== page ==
One major factor is the education policies, which is strongly biased towards the cognitive elite. Statistics show that well-educated families provide better opportunities, encouragement, exposure and developmental support for their children. As a result, children from these well-to-do Singaporean families enter better schools, gain university education and benefit from various study options and so continue to command high salaries and continue the upward spiral; while the children who are not from the cognitive elite are down-trodden and are limited in each step, pushing them into a downward spiral. The utilitarian ideals of meritocracy in education, which has limited the options for large numbers of school goers, does subtly distort the social fabric of Singapore by creating two extremes that may never meet, except with appropriate interventions and affirmative actions.
Another factor which contributes in a major way to the growing income inequity is the recent adaptations to the tax structure. The recent reductions in the personal tax base benefits the higher income groups more than the lower income segment. This is further exemplified by the exemption of interest from income tax. The corporate income tax has also been progressively reduced over the years, from 40% in the 1960s to 18% currently. With the reductions to the personal and corporate income taxes, the government implemented the Goods and Services Tax (GST) in April 1994; and since then has raised the GST from 3% to the current 7%. Like any other direct consumption tax, GST is regressive in nature as it undermines the equalizing role of the taxation policy, as it equally affects the rich and the poor. Even the GST offset packages do little to ease the pain of the low and middle income households.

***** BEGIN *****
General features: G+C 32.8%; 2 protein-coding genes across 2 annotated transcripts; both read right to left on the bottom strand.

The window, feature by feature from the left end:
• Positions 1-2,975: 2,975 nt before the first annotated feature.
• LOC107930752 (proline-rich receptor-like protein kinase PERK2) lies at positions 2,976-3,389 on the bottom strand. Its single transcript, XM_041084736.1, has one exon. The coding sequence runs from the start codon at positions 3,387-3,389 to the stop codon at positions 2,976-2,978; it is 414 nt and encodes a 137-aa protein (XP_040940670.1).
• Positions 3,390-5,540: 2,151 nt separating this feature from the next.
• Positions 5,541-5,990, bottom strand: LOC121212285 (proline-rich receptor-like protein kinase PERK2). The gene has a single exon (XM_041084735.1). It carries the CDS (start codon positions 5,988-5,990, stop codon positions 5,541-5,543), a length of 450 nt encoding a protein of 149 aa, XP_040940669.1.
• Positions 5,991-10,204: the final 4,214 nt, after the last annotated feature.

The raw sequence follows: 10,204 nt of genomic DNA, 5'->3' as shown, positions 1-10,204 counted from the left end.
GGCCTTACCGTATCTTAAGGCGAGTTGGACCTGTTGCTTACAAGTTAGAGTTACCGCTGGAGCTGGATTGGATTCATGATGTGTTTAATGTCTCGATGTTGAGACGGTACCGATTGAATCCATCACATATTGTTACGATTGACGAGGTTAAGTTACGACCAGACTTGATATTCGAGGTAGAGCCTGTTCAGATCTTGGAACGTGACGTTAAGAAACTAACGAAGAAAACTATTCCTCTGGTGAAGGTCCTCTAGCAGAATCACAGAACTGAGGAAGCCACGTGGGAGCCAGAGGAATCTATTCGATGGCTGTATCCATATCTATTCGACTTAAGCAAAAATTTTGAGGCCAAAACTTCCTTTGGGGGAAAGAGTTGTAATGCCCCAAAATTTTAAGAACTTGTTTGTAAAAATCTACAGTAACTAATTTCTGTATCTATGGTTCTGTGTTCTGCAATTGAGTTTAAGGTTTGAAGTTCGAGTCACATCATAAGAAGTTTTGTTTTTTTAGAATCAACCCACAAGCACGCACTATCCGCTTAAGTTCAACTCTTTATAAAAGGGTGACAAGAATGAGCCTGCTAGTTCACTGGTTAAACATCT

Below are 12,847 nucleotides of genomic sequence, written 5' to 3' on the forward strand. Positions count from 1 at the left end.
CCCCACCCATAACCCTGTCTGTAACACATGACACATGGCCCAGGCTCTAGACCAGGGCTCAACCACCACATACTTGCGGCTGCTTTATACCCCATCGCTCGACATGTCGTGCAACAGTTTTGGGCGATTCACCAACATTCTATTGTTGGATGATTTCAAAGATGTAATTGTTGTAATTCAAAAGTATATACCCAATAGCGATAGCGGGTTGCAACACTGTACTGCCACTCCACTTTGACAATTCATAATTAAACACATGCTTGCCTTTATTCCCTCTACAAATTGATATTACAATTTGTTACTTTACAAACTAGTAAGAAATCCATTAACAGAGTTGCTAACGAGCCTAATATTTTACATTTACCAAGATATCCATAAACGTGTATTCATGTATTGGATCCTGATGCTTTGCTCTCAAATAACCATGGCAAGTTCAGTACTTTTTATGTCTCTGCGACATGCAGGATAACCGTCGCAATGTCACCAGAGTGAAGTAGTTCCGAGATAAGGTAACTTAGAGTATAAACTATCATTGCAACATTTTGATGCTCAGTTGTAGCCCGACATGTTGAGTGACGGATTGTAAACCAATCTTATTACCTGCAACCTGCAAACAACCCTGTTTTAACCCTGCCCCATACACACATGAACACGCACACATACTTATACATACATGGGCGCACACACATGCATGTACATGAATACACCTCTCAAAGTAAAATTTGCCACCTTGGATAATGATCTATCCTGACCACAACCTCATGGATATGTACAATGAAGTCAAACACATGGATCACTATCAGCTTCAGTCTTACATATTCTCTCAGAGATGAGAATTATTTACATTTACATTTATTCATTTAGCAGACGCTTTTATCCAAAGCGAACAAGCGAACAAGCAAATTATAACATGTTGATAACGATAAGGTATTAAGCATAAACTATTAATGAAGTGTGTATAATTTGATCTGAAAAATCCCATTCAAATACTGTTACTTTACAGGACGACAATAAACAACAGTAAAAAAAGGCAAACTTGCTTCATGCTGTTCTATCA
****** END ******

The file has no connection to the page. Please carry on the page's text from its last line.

The government’s manpower policies towards attracting foreign talent are another major factor which contributes to the growing income gap. The number of foreign workers has tripled between the years of 1990 to 2005. Foreign workers currently make up 30% of the labour force in Singapore. Although the spillover effect from the expatriates has helped to increase the salaries of the locally trained professionals and the managers, the same spillover effect of workers from under-developed or developing countries like India, Sri Lanka, Bangladesh and the Philippines, has artificially kept the salaries of the Singaporean semi-skilled and the unskilled workers low.